“We must stop shooting, but also the (Israelis) must stop. That is it,” he said.

Israel said that in January 400 Qassam rockets had been fired into Israeli border towns – more than half from Jan. 15 to Jan. 18. Since the blockade, the number of missiles was reduced to a trickle, said Israeli officials, who added that when the Hamas government wants to stop the rockets it can.

The heads of Christian churches in Jerusalem and the Holy Land called on the international community, U.S. President George W. Bush and Israel to end the blockade “in the name of God.” In a Jan. 22 statement, they said the blockade was “illegal collective punishment, an immoral act in violation of the basic human and natural laws as well as international law.”

The church leaders also urged the Palestinian leadership to unite “for the sake of their people in Gaza” and called for the gunmen to stop firing missiles into Israeli territory.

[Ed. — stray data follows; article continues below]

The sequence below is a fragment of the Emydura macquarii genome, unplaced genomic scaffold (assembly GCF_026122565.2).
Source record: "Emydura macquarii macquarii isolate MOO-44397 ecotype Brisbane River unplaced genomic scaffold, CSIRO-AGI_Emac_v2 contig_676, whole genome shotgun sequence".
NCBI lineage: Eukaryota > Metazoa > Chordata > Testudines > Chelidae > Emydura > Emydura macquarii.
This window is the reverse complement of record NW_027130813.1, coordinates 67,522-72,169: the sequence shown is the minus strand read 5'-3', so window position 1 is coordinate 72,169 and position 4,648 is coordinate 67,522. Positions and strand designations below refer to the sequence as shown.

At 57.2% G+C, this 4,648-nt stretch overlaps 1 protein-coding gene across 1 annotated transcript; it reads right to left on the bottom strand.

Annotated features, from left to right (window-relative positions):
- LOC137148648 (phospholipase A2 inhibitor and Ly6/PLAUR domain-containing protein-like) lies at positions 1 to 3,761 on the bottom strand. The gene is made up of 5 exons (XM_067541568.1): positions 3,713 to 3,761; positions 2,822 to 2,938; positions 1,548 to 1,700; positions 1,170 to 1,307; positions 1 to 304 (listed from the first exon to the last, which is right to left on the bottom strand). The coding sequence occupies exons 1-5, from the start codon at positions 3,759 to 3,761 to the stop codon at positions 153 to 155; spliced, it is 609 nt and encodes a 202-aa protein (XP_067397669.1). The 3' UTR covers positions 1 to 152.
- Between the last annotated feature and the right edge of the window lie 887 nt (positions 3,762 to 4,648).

“We would say to all concerned parties while … you persist in firing rockets into Israel you encourage public opinion outside this land to feel there is a justification for this siege,” they said.

“We pray for the day when the people of Gaza will be free from occupation, from political differences, from violence and from despair. We pray for the Israelis and Palestinians to respect human life and God’s love for every human life,” they said in the statement released by the Jerusalem Inter-Church Center.

Gisha, the Israeli Legal Center for Freedom of Movement, said in a Jan.20 statement, “We condemn the illegal rocket attacks on civilians in southern Israel, but punishing Gaza’s 1.5 million does not stop the rocket fire; it only creates an impossible balance of human suffering on both sides of the border.”